Numerous scientific and medical studies prove that the extent of damage to your vehicle is not a predictor of the extent of damage to your neck caused by a whiplash injury. In short, there’s no connection: you can find severe whiplash in the rider of a vehicle that suffered only a paint scratch, and you find a person with no whiplash damage who’s car has been totaled.
- Specifically, no correlation is found between vehicle damage and:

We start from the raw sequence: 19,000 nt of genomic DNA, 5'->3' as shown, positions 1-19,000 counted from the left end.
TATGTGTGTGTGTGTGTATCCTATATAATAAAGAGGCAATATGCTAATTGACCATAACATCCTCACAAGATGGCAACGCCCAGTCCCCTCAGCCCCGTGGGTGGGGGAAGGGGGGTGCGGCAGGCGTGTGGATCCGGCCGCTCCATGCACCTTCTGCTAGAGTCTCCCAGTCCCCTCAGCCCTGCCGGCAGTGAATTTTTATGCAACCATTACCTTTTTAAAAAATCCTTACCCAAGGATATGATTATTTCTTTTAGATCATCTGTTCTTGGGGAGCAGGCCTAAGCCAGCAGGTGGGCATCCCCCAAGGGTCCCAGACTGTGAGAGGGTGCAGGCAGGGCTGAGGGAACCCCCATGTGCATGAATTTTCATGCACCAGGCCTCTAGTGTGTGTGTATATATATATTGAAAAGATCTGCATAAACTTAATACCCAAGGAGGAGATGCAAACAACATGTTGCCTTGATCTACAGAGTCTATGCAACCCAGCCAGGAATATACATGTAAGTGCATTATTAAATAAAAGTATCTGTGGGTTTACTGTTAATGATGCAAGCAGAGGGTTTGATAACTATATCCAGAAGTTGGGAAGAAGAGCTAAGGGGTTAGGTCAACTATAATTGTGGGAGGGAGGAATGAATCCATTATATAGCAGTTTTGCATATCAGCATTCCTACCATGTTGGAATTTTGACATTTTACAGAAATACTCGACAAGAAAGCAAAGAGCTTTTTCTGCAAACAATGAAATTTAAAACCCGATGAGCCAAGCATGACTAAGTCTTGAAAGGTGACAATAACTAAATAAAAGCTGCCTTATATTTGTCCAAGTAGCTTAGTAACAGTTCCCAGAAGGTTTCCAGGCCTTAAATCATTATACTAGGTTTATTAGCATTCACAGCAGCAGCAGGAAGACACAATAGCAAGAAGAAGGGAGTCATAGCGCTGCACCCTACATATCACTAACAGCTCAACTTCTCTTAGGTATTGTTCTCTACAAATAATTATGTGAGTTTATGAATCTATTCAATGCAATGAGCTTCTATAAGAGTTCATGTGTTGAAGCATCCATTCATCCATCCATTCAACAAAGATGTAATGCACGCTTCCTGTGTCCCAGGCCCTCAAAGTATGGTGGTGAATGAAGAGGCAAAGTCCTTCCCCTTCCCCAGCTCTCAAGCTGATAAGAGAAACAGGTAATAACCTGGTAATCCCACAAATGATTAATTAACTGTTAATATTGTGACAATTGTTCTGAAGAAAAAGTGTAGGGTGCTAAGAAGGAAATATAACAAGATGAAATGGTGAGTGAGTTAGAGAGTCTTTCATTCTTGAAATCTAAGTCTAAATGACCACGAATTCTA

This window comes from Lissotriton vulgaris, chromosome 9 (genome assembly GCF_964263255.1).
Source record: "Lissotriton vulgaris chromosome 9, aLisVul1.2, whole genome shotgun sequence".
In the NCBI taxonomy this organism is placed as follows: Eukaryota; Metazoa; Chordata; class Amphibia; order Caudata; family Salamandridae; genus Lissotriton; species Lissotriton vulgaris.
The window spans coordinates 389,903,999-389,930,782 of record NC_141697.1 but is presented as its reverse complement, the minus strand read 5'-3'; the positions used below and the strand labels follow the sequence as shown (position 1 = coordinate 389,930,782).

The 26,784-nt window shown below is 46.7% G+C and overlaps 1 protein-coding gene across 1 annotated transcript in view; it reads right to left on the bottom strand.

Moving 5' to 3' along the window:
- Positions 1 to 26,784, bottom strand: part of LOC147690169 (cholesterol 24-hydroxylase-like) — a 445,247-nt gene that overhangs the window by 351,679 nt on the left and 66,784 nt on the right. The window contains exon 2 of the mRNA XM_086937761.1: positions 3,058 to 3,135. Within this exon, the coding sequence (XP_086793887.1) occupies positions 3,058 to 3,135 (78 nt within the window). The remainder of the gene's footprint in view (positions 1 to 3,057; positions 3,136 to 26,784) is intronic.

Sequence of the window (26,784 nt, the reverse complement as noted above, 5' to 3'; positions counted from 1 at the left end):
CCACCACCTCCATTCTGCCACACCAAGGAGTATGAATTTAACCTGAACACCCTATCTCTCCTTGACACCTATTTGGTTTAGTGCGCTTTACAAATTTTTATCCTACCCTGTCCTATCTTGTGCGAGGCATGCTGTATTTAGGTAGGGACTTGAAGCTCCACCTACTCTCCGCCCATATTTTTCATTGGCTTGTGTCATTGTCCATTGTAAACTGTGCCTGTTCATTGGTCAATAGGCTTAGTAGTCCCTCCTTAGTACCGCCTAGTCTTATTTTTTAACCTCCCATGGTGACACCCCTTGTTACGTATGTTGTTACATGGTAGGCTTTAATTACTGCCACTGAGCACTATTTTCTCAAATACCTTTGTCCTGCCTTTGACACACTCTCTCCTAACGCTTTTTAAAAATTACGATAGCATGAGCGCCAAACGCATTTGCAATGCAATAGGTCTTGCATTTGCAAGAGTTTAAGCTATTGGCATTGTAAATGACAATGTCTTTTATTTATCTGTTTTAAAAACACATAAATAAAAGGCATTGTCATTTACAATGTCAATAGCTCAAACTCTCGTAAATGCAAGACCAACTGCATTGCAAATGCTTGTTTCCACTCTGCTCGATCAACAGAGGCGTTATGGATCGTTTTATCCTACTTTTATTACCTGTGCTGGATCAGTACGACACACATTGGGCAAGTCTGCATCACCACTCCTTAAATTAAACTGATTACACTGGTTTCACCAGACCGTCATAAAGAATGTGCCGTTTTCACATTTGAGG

- The degree of whiplash injury
- The duration of treatment required for whiplash injury
- The severity of the symptoms of whiplash injury
- The probability of chronic pain caused by whiplash injury
- Or the probability of whiplash-related arthritis in the joints of the neck developing later.
Some vehicles are designed to collapse during an accident; others are made to resist collapse. All necks are designed with more or less the same standards of movement – so there’s a solid, engineering-based reason why no amount of correlation is found between vehicle damage and whiplash damage.